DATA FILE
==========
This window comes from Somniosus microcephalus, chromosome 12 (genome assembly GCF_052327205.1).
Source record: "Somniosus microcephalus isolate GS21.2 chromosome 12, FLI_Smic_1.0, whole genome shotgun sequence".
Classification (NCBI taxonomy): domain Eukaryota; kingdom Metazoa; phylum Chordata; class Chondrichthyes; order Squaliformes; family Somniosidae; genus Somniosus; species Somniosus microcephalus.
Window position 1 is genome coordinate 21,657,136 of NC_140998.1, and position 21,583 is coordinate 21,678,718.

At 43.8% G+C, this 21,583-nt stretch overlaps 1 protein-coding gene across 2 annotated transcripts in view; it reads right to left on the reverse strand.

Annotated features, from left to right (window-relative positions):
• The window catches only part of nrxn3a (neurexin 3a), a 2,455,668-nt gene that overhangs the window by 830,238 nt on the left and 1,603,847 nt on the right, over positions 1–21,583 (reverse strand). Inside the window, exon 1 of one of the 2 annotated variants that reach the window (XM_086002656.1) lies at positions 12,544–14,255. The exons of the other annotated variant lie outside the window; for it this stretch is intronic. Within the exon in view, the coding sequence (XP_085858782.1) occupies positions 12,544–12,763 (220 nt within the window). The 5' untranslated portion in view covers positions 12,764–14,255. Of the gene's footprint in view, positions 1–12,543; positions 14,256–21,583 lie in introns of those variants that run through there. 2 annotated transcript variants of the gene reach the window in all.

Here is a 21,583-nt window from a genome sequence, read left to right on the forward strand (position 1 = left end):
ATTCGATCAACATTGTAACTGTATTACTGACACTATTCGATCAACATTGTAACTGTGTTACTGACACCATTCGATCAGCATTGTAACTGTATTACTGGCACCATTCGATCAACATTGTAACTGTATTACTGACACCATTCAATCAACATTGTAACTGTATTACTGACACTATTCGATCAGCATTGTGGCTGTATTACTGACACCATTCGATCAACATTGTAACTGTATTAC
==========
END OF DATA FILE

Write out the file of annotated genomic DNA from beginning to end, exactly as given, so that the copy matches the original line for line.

This window comes from Somniosus microcephalus, chromosome 12 (genome assembly GCF_052327205.1).
Source record: "Somniosus microcephalus isolate GS21.2 chromosome 12, FLI_Smic_1.0, whole genome shotgun sequence".
Classification (NCBI taxonomy): domain Eukaryota; kingdom Metazoa; phylum Chordata; class Chondrichthyes; order Squaliformes; family Somniosidae; genus Somniosus; species Somniosus microcephalus.
Window position 1 is genome coordinate 21,657,136 of NC_140998.1, and position 21,583 is coordinate 21,678,718.

At 43.8% G+C, this 21,583-nt stretch overlaps 1 protein-coding gene across 2 annotated transcripts in view; it reads right to left on the reverse strand.

Annotated features, from left to right (window-relative positions):
• The window catches only part of nrxn3a (neurexin 3a), a 2,455,668-nt gene that overhangs the window by 830,238 nt on the left and 1,603,847 nt on the right, over positions 1–21,583 (reverse strand). Inside the window, exon 1 of one of the 2 annotated variants that reach the window (XM_086002656.1) lies at positions 12,544–14,255. The exons of the other annotated variant lie outside the window; for it this stretch is intronic. Within the exon in view, the coding sequence (XP_085858782.1) occupies positions 12,544–12,763 (220 nt within the window). The 5' untranslated portion in view covers positions 12,764–14,255. Of the gene's footprint in view, positions 1–12,543; positions 14,256–21,583 lie in introns of those variants that run through there. 2 annotated transcript variants of the gene reach the window in all.

Here is a 21,583-nt window from a genome sequence, read left to right on the forward strand (position 1 = left end):
ATTCGATCAACATTGTAACTGTATTACTGACACTATTCGATCAACATTGTAACTGTGTTACTGACACCATTCGATCAGCATTGTAACTGTATTACTGGCACCATTCGATCAACATTGTAACTGTATTACTGACACCATTCAATCAACATTGTAACTGTATTACTGACACTATTCGATCAGCATTGTGGCTGTATTACTGACACCATTCGATCAACATTGTAACTGTATTAC